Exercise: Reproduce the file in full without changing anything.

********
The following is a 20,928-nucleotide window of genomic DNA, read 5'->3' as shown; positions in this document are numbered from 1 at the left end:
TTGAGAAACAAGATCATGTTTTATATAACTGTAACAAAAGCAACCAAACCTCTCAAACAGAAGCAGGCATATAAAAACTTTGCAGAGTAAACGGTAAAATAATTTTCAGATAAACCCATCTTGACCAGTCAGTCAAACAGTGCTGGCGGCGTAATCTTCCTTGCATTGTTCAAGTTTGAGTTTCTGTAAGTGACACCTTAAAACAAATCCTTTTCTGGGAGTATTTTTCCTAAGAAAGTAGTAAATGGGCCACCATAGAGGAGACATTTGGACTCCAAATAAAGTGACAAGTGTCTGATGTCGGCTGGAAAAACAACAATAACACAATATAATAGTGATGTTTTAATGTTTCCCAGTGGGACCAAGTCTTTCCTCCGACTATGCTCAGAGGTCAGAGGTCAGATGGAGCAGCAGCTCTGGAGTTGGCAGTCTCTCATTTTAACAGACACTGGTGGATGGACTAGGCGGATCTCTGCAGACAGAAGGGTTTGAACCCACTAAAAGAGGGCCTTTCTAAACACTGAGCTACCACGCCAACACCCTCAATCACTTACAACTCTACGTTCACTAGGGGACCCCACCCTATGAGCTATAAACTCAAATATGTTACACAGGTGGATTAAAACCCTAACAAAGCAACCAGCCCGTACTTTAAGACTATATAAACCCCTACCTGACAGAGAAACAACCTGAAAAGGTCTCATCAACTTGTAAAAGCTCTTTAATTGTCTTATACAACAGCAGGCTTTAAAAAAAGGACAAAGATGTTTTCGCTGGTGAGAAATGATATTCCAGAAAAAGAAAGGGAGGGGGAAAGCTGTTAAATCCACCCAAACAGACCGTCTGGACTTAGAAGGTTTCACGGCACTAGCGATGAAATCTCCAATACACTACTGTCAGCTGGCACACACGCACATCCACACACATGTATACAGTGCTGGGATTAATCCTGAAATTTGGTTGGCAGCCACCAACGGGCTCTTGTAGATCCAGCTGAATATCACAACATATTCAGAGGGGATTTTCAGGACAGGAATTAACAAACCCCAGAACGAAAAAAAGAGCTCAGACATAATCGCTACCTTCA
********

The following is a 20,928-nucleotide window of genomic DNA, read 5'->3' as shown; positions in this document are numbered from 1 at the left end:
TTGAGAAACAAGATCATGTTTTATATAACTGTAACAAAAGCAACCAAACCTCTCAAACAGAAGCAGGCATATAAAAACTTTGCAGAGTAAACGGTAAAATAATTTTCAGATAAACCCATCTTGACCAGTCAGTCAAACAGTGCTGGCGGCGTAATCTTCCTTGCATTGTTCAAGTTTGAGTTTCTGTAAGTGACACCTTAAAACAAATCCTTTTCTGGGAGTATTTTTCCTAAGAAAGTAGTAAATGGGCCACCATAGAGGAGACATTTGGACTCCAAATAAAGTGACAAGTGTCTGATGTCGGCTGGAAAAACAACAATAACACAATATAATAGTGATGTTTTAATGTTTCCCAGTGGGACCAAGTCTTTCCTCCGACTATGCTCAGAGGTCAGAGGTCAGATGGAGCAGCAGCTCTGGAGTTGGCAGTCTCTCATTTTAACAGACACTGGTGGATGGACTAGGCGGATCTCTGCAGACAGAAGGGTTTGAACCCACTAAAAGAGGGCCTTTCTAAACACTGAGCTACCACGCCAACACCCTCAATCACTTACAACTCTACGTTCACTAGGGGACCCCACCCTATGAGCTATAAACTCAAATATGTTACACAGGTGGATTAAAACCCTAACAAAGCAACCAGCCCGTACTTTAAGACTATATAAACCCCTACCTGACAGAGAAACAACCTGAAAAGGTCTCATCAACTTGTAAAAGCTCTTTAATTGTCTTATACAACAGCAGGCTTTAAAAAAAGGACAAAGATGTTTTCGCTGGTGAGAAATGATATTCCAGAAAAAGAAAGGGAGGGGGAAAGCTGTTAAATCCACCCAAACAGACCGTCTGGACTTAGAAGGTTTCACGGCACTAGCGATGAAATCTCCAATACACTACTGTCAGCTGGCACACACGCACATCCACACACATGTATACAGTGCTGGGATTAATCCTGAAATTTGGTTGGCAGCCACCAACGGGCTCTTGTAGATCCAGCTGAATATCACAACATATTCAGAGGGGATTTTCAGGACAGGAATTAACAAACCCCAGAACGAAAAAAAGAGCTCAGACATAATCGCTACCTTCA